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ANTIGUA AND BARBUDA
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Perched on the edge of West Africa, jutting out into the Atlantic Ocean, Senegal has long gone quietly about its business while its neighbors get into all sorts of trouble. Quietly, of course, is a misleading word in the context of Dakar, the sultry capital city and dust-ridden domain of all-night music clubs, infamous traffic, relentless hustlers, and nonstop construction, where the dead silence of night is regularly punctured by soaring muezzin calls to mosque. But even when things feel really crazy here—as they did, no doubt, during the early-2012 unrest surrounding an ugly presidential election (which resolved peaceably)—there seems to remain an underlying coolness, a sense of people doing their thing, on their own time. Maybe it’s the ocean, pressing in on three sides, that’s responsible for that subtle calm…or maybe it’s those limitless horizons that fuel Dakar’s vast creative energy.
Senegal was a French colony until 1960—French remains the official language, and the grand architecture and occasional wide boulevards might feel familiar—but the capital’s “Paris of Africa” descriptor is misleading (not to mention grossly overused). Dakar is its own animal, sometimes messy, sometimes sublime. In general it’s good to expect the unexpected. As the classic refrain goes—and it’s invariably used to explain everything from littering to government corruption—this is Africa.
Less of a gray, undefined thing in Dakar is its food. Among other West African countries, Senegalese cuisine stands out for its distinct cultural influences—most notably from various ethnic groups (especially the dominant, native Wolof), Europe (particularly France and, in the south, Portugal), and North Africa—and its mastery of local ingredients, seafood, millet, and groundnuts (peanuts) chief among them. Dakarois take pride in their food, be it baguettes on a sandy side street, grilled sheep in a smoky dibiterie, or a beautiful plate of ginger shrimp from a restaurant on the beach. Some expats may tell you there aren’t many restaurants in Dakar, that all the best food is prepared at home. Let’s be clear about something: If a local invites you in for a home-cooked meal—and this is likely to happen; Senegalese are famous for their hospitality—by all means, go. Failing that, a little research goes a long way in revealing plenty of dining options scattered among the city’s markets, backstreets, cozy neighborhood cafes, and upscale seafood joints. We’re here to help you find them.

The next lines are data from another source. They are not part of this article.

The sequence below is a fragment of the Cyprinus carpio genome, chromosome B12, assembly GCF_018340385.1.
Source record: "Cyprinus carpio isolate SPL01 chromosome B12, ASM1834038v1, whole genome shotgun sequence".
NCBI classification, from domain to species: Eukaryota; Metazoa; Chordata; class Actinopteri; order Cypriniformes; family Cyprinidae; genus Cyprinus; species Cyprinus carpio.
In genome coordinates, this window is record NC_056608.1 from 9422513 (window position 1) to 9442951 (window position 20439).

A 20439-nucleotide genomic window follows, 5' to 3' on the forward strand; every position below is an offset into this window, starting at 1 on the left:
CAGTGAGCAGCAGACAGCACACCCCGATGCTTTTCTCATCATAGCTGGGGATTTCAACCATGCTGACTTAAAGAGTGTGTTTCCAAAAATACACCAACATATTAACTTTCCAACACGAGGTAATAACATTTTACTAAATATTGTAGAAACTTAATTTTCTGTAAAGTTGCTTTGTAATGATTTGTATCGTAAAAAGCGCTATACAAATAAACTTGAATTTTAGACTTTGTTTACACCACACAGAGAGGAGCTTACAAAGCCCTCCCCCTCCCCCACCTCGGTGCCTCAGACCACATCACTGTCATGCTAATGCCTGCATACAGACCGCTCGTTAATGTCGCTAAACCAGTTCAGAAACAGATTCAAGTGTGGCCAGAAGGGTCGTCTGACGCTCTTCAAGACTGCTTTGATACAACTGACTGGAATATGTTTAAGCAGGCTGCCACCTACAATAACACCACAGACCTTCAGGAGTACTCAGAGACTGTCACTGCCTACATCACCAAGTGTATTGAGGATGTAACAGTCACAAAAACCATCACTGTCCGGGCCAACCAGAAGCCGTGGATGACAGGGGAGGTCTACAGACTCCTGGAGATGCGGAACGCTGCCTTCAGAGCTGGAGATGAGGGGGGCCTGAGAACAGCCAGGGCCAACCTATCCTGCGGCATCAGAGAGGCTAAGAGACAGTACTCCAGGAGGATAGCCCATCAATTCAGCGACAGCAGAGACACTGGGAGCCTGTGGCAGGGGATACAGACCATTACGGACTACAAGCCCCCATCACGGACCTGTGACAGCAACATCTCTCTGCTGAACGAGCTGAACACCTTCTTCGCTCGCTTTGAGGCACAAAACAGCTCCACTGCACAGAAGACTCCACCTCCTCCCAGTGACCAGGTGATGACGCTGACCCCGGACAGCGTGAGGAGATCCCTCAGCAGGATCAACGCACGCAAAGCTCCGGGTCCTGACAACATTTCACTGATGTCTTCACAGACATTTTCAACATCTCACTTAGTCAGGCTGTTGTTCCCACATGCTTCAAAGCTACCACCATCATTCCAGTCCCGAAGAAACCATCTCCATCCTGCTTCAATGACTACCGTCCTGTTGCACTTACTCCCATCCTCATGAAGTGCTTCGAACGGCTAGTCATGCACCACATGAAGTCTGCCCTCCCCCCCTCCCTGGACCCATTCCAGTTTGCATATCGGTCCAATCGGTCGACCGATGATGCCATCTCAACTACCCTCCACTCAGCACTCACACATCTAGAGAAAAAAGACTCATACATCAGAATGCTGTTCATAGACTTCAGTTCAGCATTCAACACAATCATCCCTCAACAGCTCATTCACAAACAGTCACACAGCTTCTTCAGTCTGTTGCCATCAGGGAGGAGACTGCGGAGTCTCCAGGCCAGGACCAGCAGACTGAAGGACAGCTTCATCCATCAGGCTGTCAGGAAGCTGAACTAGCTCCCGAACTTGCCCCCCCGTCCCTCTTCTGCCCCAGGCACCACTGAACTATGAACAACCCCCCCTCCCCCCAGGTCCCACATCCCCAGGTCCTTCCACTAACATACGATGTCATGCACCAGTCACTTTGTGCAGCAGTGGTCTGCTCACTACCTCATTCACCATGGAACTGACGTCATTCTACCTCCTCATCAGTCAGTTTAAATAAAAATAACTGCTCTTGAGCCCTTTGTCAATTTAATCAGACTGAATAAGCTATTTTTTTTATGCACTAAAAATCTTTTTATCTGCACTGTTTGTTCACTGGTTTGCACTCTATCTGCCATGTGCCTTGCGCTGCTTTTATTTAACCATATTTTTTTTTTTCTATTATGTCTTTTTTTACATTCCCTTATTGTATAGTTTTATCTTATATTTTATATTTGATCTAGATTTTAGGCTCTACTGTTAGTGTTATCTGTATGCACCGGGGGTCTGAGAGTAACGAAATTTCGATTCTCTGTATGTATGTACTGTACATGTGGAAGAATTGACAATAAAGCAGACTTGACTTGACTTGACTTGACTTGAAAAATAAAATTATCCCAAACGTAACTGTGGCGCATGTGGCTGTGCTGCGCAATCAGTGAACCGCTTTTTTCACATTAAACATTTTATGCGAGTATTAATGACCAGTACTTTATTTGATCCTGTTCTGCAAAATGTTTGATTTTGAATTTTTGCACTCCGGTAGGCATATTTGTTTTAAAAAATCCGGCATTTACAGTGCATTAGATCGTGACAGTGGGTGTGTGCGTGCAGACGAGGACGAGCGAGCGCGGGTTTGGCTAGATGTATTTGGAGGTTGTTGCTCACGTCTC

Senegalese tea, named attaya, is drunk the same way across the Sahel. Wherever I am, boys and men will be hunched around a small chipped enamel tea pot, sat upon a couple of lumps of charcoal.… Read more
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